April 21, 2015 | NBCLosAngeles.com
Legislators and advocates gathered Monday to showcase a new tool that will crack down on drugged driving across the state.
DDS2, also known as a roadside drug test, is like a breathalyzer, but it tests for narcotics instead of alcohol.
The technology, in use in states such as Colorado and New Hampshire, will allow officers to find out in about a minute whether a driver is under the influence of drugs.
It uses saliva to test for six different drugs, including marijuana, cocaine, and meth. The demonstration came on April 20 the unofficial stoner holiday of 4/20.
California Assemblyman Tom Lackey, R-Palmdale, has proposed a bill that would allow all state law enforcement agencies to use this technology.
He said being able to efficiently test for drug use in drivers will cut down on the number of innocent people arrested and will help save lives.
“It’s very, very disheartening when you go into the home of someone to share with them the absolute worst news possible, that their loved one has been stolen because of this decision making,” he said. “And so when you experience that it changes you, it changes your perspective.”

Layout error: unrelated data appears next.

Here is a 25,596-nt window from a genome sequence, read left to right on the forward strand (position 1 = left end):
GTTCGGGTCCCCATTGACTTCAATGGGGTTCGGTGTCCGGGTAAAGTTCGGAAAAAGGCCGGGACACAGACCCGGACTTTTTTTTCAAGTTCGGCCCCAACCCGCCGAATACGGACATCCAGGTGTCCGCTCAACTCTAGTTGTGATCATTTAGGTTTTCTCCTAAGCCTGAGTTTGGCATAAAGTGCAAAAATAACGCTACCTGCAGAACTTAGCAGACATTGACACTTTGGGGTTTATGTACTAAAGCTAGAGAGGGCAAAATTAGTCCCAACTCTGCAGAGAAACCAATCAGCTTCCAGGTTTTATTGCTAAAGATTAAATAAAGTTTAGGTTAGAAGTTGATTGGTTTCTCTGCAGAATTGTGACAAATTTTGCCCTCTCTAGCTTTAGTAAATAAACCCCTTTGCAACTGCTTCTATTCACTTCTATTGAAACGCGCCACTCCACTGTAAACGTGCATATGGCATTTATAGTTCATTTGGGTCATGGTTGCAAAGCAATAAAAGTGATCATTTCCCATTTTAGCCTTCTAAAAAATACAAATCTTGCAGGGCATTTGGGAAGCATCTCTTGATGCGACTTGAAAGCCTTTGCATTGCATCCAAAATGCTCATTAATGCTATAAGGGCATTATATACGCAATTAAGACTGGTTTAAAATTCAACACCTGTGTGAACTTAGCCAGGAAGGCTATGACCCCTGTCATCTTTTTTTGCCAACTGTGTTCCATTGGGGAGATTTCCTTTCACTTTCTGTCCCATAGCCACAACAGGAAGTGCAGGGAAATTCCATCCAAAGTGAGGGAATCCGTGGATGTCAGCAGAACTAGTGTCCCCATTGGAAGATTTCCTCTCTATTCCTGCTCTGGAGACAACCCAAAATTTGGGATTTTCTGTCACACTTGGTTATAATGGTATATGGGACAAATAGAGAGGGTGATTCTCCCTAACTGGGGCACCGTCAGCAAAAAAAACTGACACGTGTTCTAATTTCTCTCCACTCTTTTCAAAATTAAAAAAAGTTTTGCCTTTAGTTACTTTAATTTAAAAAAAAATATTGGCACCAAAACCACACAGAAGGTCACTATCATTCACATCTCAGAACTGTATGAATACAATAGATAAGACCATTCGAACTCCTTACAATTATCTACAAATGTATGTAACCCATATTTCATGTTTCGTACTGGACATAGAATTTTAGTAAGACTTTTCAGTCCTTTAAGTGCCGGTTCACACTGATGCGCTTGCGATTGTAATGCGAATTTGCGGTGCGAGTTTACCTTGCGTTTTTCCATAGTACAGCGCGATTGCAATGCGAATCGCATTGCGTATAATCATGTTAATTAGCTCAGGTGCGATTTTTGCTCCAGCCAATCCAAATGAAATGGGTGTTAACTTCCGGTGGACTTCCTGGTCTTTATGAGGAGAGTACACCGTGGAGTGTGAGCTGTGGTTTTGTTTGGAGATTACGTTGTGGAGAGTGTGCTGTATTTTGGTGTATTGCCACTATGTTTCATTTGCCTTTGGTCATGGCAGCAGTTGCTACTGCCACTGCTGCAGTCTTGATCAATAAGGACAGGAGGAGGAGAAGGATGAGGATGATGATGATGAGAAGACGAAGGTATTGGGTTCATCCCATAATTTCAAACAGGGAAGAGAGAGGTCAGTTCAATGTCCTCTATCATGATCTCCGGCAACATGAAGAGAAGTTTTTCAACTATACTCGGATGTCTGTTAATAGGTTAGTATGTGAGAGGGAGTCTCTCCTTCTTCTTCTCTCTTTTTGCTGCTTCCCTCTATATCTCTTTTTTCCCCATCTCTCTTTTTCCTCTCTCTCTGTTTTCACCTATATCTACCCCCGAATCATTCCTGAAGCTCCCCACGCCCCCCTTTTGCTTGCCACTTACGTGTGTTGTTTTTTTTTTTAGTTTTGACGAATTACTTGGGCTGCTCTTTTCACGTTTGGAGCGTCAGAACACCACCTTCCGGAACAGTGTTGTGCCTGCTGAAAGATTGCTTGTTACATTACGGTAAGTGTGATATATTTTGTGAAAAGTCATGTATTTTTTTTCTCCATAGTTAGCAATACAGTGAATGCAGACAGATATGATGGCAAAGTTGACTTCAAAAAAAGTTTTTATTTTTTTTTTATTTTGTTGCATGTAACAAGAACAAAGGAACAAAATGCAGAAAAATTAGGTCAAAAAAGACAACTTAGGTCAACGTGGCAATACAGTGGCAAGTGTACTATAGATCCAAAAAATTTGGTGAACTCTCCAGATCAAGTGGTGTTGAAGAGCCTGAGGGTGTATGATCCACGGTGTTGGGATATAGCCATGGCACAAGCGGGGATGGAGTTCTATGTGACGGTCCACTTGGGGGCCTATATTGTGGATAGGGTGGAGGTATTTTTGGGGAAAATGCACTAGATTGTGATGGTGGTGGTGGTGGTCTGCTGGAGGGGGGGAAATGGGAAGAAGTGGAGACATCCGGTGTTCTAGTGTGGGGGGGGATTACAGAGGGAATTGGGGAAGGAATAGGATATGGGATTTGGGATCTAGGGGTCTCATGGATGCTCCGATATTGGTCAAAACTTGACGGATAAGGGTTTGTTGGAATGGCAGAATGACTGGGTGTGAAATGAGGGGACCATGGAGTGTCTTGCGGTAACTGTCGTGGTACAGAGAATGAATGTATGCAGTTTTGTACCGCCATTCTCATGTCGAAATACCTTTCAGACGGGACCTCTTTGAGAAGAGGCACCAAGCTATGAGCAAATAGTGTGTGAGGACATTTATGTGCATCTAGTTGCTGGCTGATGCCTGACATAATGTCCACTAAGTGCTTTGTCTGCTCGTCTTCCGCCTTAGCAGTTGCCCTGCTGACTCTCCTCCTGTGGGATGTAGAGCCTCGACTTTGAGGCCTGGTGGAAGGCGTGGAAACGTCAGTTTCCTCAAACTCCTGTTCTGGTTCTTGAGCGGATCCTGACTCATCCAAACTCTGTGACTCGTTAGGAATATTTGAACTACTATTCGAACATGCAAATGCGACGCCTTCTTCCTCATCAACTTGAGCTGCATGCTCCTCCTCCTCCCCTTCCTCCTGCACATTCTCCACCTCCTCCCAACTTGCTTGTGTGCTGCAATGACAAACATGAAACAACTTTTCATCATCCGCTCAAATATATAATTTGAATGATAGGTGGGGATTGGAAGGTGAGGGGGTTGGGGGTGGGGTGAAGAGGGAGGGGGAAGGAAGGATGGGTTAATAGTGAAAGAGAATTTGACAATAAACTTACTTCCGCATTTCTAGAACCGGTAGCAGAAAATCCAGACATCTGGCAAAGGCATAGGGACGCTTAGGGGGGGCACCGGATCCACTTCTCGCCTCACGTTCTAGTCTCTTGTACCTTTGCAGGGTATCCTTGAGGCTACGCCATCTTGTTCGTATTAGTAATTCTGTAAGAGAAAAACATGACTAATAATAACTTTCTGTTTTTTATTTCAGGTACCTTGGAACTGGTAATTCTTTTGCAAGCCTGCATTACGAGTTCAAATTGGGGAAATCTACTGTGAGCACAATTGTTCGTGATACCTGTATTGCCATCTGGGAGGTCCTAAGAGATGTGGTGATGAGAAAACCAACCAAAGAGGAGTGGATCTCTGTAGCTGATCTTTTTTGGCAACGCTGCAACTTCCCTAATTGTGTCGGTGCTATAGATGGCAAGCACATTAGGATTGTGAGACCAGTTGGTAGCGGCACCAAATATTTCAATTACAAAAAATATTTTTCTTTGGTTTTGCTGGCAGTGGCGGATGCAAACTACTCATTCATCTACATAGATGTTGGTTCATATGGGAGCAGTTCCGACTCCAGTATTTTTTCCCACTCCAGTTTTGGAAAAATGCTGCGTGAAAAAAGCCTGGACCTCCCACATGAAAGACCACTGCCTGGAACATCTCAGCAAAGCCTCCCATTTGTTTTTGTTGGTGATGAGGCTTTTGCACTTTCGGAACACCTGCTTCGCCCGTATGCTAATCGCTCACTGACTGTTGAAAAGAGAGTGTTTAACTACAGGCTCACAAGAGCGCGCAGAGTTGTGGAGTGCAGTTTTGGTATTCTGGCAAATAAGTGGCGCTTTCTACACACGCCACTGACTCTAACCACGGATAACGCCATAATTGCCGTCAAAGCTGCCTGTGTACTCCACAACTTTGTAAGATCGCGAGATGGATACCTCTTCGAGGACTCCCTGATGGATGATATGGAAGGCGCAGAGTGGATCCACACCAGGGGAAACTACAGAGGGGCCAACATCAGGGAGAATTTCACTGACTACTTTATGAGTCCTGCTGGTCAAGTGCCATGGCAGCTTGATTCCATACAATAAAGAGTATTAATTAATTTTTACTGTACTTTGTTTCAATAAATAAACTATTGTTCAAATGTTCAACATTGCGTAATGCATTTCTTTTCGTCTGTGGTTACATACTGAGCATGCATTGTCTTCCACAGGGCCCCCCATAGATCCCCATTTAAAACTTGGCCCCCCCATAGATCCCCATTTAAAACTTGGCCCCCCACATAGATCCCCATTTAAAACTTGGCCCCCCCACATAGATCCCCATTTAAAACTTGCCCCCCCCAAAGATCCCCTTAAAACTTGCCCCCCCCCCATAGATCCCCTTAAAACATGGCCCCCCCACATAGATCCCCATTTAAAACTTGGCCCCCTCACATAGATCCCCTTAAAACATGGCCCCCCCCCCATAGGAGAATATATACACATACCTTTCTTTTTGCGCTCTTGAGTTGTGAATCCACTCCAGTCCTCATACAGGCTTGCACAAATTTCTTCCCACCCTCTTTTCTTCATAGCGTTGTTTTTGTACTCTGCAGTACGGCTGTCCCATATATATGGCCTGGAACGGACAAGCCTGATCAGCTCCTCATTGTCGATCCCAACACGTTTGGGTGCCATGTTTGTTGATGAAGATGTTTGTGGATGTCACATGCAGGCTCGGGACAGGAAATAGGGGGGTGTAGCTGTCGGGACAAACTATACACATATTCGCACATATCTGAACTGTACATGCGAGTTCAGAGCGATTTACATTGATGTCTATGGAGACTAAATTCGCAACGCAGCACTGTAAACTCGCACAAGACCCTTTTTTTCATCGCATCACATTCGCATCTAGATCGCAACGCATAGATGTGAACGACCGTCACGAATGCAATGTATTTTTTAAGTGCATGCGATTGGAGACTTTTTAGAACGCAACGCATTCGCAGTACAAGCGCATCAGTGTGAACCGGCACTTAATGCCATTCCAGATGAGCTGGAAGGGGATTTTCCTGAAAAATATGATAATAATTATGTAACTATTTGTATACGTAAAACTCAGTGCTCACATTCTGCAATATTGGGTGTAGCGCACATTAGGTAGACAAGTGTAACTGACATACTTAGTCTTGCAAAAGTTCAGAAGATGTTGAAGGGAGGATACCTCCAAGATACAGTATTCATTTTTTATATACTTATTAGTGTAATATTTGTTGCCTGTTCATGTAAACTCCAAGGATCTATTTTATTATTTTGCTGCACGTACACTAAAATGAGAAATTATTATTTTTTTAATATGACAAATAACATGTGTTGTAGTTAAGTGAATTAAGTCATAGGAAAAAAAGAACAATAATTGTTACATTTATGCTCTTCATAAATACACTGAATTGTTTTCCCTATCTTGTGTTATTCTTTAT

The DDS2 only tests for drug use within the past few hours.
Some critics say it might unfairly target people with legal prescriptions, such as those who take Adderall, which would show up on the test as an amphetamine.
Lackey doesn’t know how much the technology would cost taxpayers, or which department would be responsible for funding it.
“This particular technology would have capture and give an indication of recency of use, which we currently do not have,” Lackey said.